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Do I tell my child about their diagnosis?

Whenever I tell a parent that their child is autistic or has ADHD, I can count on them asking this question. Here are some of the most common things parents want to know, along with my best advice.

Should I tell my child about the autism/ADHD? The answer to this question is easy: Yes. Yes. YES. There are many reasons for this, including:

  • Getting rid of negative labels. Our children (regardless of age) have an awareness of their struggles. They have a sense of what comes easily to them and what doesn’t. If we do not provide them with nonjudgmental language to describe their challenges, they will likely use more negative language. “I was born with a different kind of brain, and it’s called autism/ADHD” is infinitely better than “I’m stupid,” “I’m not likeable,” “I’m weird,” “I’m bad,” or the countless other irrational things that kids say to themselves when they don’t have more appropriate language.

  • Self-compassion. Once they understand that “it’s not my fault,” kids/teens/adults can forgive themselves, stop blaming themselves, and start the healing process.

  • Providing a foundation for self-advocacy. We all hope that our children become strong self-advocates as they mature, particularly our kids who have challenges. The first step to self-advocacy is insight. Teaching them what kind of brain they have will give them that self-awareness and insight.

  • Creating a new option for a sense of belonging. I have yet to meet a kid (or adult) who does not yearn for a sense of belonging. The way to belong to a group is to have something in common, and providing kids with another way to connect with people similar to them is a gift.

  • Basic respect. After all, if I knew something important about you, wouldn’t you want me to tell you?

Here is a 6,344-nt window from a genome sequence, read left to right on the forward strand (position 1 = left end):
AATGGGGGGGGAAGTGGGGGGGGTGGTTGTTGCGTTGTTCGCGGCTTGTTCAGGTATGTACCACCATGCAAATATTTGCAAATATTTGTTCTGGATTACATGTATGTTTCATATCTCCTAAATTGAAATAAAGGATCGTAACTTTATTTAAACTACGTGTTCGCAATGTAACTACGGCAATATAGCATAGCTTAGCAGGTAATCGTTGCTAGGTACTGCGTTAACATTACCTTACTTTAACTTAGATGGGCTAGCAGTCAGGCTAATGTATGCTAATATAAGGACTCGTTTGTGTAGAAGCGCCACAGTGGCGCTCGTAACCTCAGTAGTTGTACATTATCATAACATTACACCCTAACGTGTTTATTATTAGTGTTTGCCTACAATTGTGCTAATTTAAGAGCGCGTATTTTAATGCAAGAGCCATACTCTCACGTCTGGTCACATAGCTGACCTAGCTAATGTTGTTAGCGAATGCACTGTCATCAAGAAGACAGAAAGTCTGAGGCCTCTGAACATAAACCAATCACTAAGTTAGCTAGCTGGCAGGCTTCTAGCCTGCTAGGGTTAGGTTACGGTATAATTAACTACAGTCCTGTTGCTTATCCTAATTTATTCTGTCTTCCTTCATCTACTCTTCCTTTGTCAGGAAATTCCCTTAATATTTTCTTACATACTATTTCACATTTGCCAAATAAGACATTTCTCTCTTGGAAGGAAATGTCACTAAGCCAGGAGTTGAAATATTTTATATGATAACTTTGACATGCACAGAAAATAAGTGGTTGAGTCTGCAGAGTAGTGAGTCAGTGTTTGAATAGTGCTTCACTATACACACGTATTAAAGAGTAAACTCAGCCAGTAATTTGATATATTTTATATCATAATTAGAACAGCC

When and how do I bring this up? There is no one right way, of course, but here are some guidelines:

  • Wait for the right moment. The right moment is when everyone is calm (NOT in the heat of battle or the drama of a meltdown). Ideally, you are walking together or in the car, because then no one has to make eye contact if they don’t want to, and because the rhythmic movement can be calming. Another good option is to talk while your child is enjoying a favorite meal or dessert.

  • Let it come up organically. Once you are ready, just wait for the right opening, which is usually when your child expresses a concern.

  • Don’t dance around it. It’s kind of like when you talk to your kids about S-E-X (another anxiety-provoking conversation for parents). Your child will pick up on any hesitation or discomfort that you feel. Your general tone will be contagious, so it will be important to strategize about which parent has a greater comfort level and to speak from that place of peace.

What exactly do I say?

  • Meet them where they’re at. OK, that sentence isn’t grammatically correct, but it’s still good advice! Start with your child’s questions, concerns, or observations.

  • Educate. I strongly prefer to talk about these things as different brain styles (which they are), rather than diagnoses. Teach your child that they were simply born with a different kind of brain. This makes some things easier than for most people and it can make some things harder.

  • Normalize. Talk about famous people who are autistic or have ADHD and/or family members who might be. Share success stories of relevant neurodivergent people.

  • Highlight their strengths. Be prepared with lots of them! Not just what they happen to be good at in school, but also qualities like their work ethic, compassion, sense of humor, moral compass, resilience, etc.

  • Validate. Don’t expect any particular response. Some kids will ask a lot of questions, while others will be quiet. Some will be relieved while others might be concerned. No matter how your child responds, let them know that it is OK!

  • Empower. Give your child control over who they tell. Encourage them to learn more through books, (appropriate) websites, and discussions with adults at home or school. Remind them that we don’t get to choose what type of brain we have, but we do get to choose what to do with it!

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